Tag: study abroad

General Update + Weekend

It’s been a week since my last post about Rome – nothing too significant has happened. Last Wednesday for Arch 528 (Italian design) we visited Richard Meier’s Ara Pacis Museum which currently has an exhibit on Italian industrial design. In lecture beforehand we discussed how many everyday consumer products came about through integrating designers into production. Quite interesting.

Friday in the morning was the weekly urban history walk – we stayed fairly close to studio in the Field of Mars area and visited the Crypta Balbi Museum. Our professor / guide Linda emphasized how this area in Rome has essentially been continuously inhabited since the beginning, contrary to common belief that Rome was near deserted during the middle ages. Rome did lose political significance in the Roman Empire with Constantine making a new capital Constantinople (Istanbul), but the city itself still remained largely intact.

Saturday I did a little bit of shopping on Via del Corso before the national saldi (sale) ends. On Sunday Jamin and I went to church and met more interesting folks during coffee following the service. We talked to Peter and Carmella from Australia, a friendly older couple that work on organizing Bible fellowships. Peter asked me how big my church was at home, having heard of the large new churches we have in America. Afterwards Jamin and I went out for lunch with Sooba at his favorite Chinese restaurant. It was quite good and inexpensive too.

This week now is a bit of a transition point in the semester. The Italian language course concluded today with a final exam, and Monday was our last former drawing session. Today we had an introduction to studio and a tour of the Jewish Ghetto area (our neighborhood by studio) with a guide from the Jewish Museum of Rome, located at the synagog. This area has an incredible and dynamic history from ancient Rome up through the 20th century. We have already learned much about this area from urban history (Jan’s lectures) as well as the Italian design course. For studio we are doing four short week-long projects, focusing on this area through the four elements (earth, wind, fire, water), to be followed by a larger final project.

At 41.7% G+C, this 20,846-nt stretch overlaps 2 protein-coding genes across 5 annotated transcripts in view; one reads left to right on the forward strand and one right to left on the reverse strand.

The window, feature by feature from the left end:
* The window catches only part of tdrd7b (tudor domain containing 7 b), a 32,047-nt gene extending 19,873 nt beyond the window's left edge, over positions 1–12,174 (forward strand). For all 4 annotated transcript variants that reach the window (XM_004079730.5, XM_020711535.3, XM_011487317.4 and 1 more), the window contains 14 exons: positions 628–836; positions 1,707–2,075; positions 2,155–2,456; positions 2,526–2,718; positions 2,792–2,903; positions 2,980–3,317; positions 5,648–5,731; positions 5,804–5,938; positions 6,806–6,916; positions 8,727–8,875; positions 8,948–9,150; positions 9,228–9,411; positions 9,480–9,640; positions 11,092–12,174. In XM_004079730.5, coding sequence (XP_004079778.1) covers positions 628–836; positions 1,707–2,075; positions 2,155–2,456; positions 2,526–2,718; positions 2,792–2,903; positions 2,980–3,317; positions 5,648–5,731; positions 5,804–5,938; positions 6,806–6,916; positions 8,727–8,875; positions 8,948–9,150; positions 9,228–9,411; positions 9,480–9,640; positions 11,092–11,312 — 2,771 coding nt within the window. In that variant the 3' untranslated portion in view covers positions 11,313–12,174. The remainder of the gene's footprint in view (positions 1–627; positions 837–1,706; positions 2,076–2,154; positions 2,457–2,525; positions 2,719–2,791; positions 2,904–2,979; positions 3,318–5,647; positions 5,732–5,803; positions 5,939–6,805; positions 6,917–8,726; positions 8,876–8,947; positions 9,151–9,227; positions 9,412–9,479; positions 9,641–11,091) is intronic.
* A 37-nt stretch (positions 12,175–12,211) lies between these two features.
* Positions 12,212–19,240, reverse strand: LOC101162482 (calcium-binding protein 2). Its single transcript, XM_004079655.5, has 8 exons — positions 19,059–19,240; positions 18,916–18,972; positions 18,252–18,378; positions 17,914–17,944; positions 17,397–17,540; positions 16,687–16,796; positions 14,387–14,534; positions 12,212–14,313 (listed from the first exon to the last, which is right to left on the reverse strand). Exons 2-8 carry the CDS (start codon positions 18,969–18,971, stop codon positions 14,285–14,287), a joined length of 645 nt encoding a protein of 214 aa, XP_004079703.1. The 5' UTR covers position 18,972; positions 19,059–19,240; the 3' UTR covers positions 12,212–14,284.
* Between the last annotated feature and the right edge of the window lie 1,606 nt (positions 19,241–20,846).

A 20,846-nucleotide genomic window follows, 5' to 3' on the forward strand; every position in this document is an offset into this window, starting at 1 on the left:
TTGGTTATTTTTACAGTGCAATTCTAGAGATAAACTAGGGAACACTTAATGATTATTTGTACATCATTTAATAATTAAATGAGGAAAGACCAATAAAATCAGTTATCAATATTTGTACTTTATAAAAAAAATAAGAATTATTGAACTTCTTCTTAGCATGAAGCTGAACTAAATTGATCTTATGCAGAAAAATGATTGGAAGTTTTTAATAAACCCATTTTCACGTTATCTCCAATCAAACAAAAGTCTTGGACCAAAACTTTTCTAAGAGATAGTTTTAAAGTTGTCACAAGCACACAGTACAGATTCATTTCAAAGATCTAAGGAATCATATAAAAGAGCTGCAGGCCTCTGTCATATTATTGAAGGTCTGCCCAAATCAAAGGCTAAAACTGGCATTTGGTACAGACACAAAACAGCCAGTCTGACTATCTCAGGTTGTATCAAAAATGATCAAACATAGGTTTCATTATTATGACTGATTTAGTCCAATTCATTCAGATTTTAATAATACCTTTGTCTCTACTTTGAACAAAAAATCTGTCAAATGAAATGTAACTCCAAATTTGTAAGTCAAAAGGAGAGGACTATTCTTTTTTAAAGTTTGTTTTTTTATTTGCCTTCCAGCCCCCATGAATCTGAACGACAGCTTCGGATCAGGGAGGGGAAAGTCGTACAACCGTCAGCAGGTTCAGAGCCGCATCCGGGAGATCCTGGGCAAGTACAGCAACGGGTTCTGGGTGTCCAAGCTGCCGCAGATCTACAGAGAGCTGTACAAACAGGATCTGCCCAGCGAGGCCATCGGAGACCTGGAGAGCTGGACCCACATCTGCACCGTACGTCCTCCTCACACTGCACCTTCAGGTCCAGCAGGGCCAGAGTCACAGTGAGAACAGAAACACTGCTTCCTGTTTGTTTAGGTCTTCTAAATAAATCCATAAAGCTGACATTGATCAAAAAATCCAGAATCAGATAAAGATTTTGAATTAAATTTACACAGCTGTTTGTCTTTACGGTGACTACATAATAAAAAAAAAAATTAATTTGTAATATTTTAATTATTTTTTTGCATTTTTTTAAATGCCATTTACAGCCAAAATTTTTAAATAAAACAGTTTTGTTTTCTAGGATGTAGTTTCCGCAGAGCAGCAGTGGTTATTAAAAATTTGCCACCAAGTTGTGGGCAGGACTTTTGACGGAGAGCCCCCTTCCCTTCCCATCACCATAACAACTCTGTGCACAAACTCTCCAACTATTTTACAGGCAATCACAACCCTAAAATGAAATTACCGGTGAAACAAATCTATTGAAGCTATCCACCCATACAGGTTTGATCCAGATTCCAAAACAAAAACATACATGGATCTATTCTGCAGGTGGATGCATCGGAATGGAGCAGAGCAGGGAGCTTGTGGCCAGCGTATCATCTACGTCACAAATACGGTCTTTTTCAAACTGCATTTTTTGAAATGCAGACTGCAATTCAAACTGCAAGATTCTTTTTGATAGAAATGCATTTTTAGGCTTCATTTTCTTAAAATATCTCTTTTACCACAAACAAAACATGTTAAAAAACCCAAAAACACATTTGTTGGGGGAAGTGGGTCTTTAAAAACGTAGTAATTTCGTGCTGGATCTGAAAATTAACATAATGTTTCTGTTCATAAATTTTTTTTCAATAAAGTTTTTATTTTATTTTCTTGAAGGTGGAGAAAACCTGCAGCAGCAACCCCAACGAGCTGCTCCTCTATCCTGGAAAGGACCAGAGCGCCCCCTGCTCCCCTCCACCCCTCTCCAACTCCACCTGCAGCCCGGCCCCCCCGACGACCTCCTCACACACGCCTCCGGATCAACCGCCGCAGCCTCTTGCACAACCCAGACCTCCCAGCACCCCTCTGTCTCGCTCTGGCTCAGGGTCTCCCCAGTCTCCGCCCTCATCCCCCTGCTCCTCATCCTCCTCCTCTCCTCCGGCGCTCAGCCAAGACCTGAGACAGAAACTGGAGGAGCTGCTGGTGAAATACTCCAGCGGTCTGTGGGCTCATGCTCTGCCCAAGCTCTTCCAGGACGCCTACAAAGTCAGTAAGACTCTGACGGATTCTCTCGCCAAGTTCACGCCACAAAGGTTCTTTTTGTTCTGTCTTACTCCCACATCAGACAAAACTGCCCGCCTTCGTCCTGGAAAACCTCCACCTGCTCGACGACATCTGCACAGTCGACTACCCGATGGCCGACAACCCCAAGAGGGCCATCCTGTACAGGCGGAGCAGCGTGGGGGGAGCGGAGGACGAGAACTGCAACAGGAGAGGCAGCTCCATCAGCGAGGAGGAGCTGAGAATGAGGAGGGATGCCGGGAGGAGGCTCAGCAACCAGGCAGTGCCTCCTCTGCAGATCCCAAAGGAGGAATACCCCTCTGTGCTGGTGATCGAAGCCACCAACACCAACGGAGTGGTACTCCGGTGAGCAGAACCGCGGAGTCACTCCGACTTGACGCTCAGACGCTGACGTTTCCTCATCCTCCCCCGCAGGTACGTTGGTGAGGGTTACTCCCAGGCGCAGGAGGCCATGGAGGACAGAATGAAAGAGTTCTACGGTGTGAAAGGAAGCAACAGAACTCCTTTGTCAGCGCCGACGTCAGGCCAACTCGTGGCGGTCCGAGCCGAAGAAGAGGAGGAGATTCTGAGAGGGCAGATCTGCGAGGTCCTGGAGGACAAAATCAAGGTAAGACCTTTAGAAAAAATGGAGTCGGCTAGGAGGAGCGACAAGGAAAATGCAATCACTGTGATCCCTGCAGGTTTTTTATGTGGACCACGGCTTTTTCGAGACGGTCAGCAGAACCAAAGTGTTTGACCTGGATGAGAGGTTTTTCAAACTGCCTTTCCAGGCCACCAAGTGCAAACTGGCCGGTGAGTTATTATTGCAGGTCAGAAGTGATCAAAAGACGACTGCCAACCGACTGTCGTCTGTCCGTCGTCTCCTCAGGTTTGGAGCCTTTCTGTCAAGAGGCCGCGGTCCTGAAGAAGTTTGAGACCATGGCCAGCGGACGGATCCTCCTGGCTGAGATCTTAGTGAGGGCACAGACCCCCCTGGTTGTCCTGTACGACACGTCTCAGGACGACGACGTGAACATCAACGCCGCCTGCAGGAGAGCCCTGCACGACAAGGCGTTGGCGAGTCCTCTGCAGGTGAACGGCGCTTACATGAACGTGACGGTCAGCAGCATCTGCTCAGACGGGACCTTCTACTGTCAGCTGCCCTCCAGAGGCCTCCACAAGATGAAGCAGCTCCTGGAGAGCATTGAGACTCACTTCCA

On Thursday and Friday we have a class trip to Perugia, followed by a three day weekend. I am going with three others up to Norway. We are flying to Oslo early Saturday morning, taking “the best train ride in Europe” to Bergen on Sunday, flying back to Oslo Monday morning, and back to Rome Monday night. It should be a fun week of traveling – I’m looking forward to seeing more of Italy outside of Rome and especially excited for Norway.

Spring in Rome

I arrived in Rome earlier today (Thursday) for a semester study abroad with about 55 other students from my class. We are staying in apartments in the middle of the city and the College of Design has studio space just across the river at Piazza delle Cinque Scole. The semester goes till the end of April, after which I plan to travel about 10 days and return home from London on May 11.

My flight schedule began in Cedar Rapids and went through Detroit and Amsterdam on the way to Rome. All my layovers were quite short, but Detroit and Amsterdam both have very nice airport facilities. I landed at Rome’s Fiumicinio Airport a little past noon today. The view coming in for the landing was like a painting, seeing rolling meadows spotted with old cottages along the sea line. The airport, at least the part I experienced, was quite unimpressive. My plane did not pull up to a gate, rather we exited far way on the tarmac and took a bus to baggage claim.

I met a couple of my classmates and we took a taxi into the city to our apartment to check in. The ride was a great first look around the city. Most of our apartments, including mine, are in a former convent, now housing study abroad student apartments as well as those for the general public. In the middle is a great courtyard. Every corner there seems to be another nook or passageway to discover. We found a stairwell up a roof top terrace, complete with kitchen and a terrific view of the surrounding city.

I look forward to spending the next four months in Rome, learning and exploring through studio and classes, as well as getting to understand the city. It is an incredible change from the normal urban arrangement in America and the term “old” takes on a whole new meaning. Almost everywhere is remnants of past centuries. The interaction between these ancient structures and and new infrastructures for a modern polis is fascinating.

I hope to post much more as I get to know the city better and report on my work in studio and other explorations. I started a new “Rome” category that will contain all these relevant posts to come. Ciao.


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